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I implemented two channel digital audio for the title screen in Boulder Dash. It takes away a lot of valuable CPU cycles, so I doubt it is very useful for a stock Atari 2600 without extra hardware (like DPC+).

 

And the kernel is only the easy part, keeping the audio writes exactly spaced outside the exactly timed kernel is a quite tedious challenge.

Edited by Thomas Jentzsch
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I made a music player that incorporates 4-bit PCM playback for percussion. It's probably not very useful for games since a lot of raster time is used to decode bytes into pairs of samples.

 

But if you have a kernel that can realistically only use half of all the scanlines, or maybe just don't pack samples together, I can see something like it being useful in a game. The trick, then, is to play a few samples at correct/nearly correct rates and intervals during your vblank code. For percussion in particularly it doesn't need to be very exact. It's more of a problem if you have pitched sounds.

 

Some examples: https://soundcloud.com/boomlinde/oil https://soundcloud.com/boomlinde/quantum-branch

Source code: https://bitbucket.org/boomlinde/vcs-music/src

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I added a Doh! speech in my 4K Flappy that is sold in the AtariAge store.

I am (with help) also hacking Berzerk into Dr. Who vs. Daleks in 16K with sampled Daleks. Omegamatrix rewrote the playback kernel so it holds a 262 scan line.

Speech is only played on blank screens between mazes.

 

Check them out. Links are in my signature, and check out Frantic, which was using the DPC+ to play speech during gameplay.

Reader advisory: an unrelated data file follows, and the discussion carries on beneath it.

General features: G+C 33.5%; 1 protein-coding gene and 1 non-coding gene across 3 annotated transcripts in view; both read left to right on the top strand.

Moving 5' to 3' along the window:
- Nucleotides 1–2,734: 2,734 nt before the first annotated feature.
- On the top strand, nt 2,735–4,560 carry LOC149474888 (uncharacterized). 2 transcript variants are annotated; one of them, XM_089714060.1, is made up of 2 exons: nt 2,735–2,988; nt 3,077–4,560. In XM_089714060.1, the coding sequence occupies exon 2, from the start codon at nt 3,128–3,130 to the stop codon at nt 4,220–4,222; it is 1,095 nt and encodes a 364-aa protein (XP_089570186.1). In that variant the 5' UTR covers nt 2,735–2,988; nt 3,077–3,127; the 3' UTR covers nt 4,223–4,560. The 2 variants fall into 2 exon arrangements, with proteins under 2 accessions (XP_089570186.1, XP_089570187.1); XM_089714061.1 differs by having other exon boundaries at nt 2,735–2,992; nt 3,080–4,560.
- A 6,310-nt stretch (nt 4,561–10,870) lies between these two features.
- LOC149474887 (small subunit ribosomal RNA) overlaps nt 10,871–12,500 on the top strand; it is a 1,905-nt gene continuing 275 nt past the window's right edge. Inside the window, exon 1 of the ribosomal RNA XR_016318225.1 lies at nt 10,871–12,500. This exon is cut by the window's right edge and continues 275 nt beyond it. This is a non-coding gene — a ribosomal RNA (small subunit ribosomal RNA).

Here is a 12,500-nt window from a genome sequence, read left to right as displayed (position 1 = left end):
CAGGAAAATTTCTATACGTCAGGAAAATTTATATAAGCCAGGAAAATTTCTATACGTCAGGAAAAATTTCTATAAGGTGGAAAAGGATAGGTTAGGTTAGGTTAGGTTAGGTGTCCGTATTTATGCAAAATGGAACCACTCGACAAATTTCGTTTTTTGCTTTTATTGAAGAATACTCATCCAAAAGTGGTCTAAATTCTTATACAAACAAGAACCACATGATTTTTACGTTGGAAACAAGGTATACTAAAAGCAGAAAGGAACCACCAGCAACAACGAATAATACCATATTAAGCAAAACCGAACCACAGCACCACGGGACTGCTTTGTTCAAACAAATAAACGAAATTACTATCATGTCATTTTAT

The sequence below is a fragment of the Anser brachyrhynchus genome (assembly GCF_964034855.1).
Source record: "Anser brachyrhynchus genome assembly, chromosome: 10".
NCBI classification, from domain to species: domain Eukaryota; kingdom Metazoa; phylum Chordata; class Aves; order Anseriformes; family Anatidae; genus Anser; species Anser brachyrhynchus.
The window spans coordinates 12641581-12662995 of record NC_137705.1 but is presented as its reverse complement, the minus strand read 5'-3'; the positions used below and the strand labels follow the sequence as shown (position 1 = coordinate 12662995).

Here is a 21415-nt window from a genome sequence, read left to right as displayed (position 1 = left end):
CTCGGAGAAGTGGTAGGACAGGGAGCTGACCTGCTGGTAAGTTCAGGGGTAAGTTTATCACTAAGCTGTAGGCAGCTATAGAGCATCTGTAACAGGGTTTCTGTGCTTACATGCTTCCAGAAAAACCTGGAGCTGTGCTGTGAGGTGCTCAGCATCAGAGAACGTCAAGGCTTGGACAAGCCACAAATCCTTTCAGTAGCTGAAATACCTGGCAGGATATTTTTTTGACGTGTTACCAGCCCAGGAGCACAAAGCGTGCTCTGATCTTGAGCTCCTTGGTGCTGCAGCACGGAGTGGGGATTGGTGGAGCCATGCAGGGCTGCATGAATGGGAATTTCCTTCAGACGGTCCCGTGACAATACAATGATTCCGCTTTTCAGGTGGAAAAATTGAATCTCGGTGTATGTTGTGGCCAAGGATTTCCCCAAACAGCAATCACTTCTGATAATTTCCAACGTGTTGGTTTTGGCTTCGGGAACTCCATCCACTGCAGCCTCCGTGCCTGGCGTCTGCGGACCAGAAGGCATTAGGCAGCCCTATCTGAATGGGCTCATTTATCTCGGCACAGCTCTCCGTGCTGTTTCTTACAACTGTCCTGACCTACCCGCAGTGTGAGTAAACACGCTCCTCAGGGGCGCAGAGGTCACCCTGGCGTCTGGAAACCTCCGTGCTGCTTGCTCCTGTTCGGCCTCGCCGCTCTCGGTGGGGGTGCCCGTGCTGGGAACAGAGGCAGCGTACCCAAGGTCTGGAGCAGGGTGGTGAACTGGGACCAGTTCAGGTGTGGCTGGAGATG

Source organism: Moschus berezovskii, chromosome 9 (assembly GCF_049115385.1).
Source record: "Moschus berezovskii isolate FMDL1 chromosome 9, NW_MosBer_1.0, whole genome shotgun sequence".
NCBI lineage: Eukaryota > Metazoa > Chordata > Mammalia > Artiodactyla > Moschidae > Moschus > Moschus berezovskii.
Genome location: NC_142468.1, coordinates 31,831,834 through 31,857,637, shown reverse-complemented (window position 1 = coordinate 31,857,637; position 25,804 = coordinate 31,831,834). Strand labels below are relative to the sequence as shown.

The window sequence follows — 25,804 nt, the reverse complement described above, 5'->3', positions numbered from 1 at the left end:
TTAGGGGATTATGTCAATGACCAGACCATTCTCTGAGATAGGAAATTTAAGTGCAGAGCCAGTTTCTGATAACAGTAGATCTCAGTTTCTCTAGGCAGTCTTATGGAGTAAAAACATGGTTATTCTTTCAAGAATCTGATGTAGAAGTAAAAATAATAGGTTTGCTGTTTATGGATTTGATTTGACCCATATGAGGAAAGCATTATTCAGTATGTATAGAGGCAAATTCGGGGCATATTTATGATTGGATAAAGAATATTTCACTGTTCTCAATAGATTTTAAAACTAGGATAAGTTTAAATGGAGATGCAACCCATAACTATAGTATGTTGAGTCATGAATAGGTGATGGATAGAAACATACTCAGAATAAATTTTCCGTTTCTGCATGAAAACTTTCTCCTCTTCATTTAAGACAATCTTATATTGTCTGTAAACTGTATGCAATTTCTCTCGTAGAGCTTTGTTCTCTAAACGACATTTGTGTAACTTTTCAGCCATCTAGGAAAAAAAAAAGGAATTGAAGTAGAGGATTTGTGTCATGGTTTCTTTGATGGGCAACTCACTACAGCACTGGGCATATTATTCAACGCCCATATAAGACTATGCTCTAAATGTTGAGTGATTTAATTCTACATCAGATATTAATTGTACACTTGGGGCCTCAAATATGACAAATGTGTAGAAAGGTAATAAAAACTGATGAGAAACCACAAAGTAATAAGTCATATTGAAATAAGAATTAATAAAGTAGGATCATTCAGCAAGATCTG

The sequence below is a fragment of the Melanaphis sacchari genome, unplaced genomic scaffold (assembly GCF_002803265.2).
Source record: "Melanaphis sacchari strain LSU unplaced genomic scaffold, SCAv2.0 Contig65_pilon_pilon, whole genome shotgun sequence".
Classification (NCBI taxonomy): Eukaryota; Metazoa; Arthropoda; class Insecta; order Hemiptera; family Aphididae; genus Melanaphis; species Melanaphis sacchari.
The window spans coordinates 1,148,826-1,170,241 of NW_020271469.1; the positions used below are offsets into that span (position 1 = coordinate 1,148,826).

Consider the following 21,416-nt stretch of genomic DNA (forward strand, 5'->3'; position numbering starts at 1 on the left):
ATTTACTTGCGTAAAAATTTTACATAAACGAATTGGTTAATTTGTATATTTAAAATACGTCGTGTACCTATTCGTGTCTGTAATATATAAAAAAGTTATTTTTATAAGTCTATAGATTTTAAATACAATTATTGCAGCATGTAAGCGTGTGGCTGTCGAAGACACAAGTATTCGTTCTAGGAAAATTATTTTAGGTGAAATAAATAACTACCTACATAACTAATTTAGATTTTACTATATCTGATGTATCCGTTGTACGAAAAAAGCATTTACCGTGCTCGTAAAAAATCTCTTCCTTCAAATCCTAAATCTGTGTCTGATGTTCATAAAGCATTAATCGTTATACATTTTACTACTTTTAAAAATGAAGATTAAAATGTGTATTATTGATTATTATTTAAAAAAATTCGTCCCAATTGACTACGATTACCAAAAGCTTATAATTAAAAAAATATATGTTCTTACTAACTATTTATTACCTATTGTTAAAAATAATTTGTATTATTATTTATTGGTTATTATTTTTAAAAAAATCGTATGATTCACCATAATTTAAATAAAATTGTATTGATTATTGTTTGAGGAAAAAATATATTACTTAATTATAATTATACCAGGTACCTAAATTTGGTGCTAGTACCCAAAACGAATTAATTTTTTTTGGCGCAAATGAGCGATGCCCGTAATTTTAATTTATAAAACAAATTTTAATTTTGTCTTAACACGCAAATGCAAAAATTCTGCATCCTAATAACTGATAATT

I used Tjoppens Sound Coder source, which uses the whole 32K to digitize 1 min 10 seconds, to digitize "Popcorn".

The link to Sound Coder is also farther down this thread:

http://atariage.com/forums/topic/213275-atari-2600-demoscene/?p=2954156

 

I have some beeper demos for 2600. I'd love to know how to make those for the 2600.

xSqueeker Demo (2011) (Szuwarek, Factor 6) (PAL).bin

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xSqueeker Demo

Impressive! Does this use DPC+?

 

No DPC+. That's a 4K file.

I think the first part is using the TIA sounds to talk speech with phonemes, or unit of sound in specified language, which I also think is not English.

The music is the "beeper engine". I don't know how that tiny bit of data plays for so long, or how it is made. It gets slower, then when it goes fast again I think that's where it loops.

There's even 76 empty bytes unused!

 

I wanted to try sampling using 2 bits, but I can only modify the tools I use. I can't program from scratch the perl script and the asm decoding I have. So far I have failed packing four 2-bits into a byte in perl, and then breaking them back out in asm to play.

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I wonder how much ROM would be necessary for just the first part of the song and if a kernel with just 2 LDAs and 3 STA's would work with it.

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The music is the "beeper engine". I don't know how that tiny bit of data plays for so long, or how it is made.

As far as I understand the code, they are playing predefined pattern, which are converted into digitized music on-the-fly.

 

BTW: The demo is playing 4 channels in parallel, each uses one volume bit. Very clever.

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I wonder how much ROM would be necessary for just the first part of the song and if a kernel with just 2 LDAs and 3 STA's would work with it.

 

Not sure what you're asking here.

My sample playback started with routines I found in AtariAge's Blogs.

It was some long-ago member's successful attempt at digitizing and playback.

The digitizing is in a Perl script that takes an 8-bit, 4,000Hz WAV and packs two nybbles of volume data into each byte.

His 6507 asm playback routine does not bother with a display kernel, overscan or vertical blank, it just bangs on the Volume register.

It took quite a complex kernel just to get samples and keep a 262 scan line count in the Berzerk hack I'm doing, and even that blanks during sampled speech (but now doesn't de-synch the display).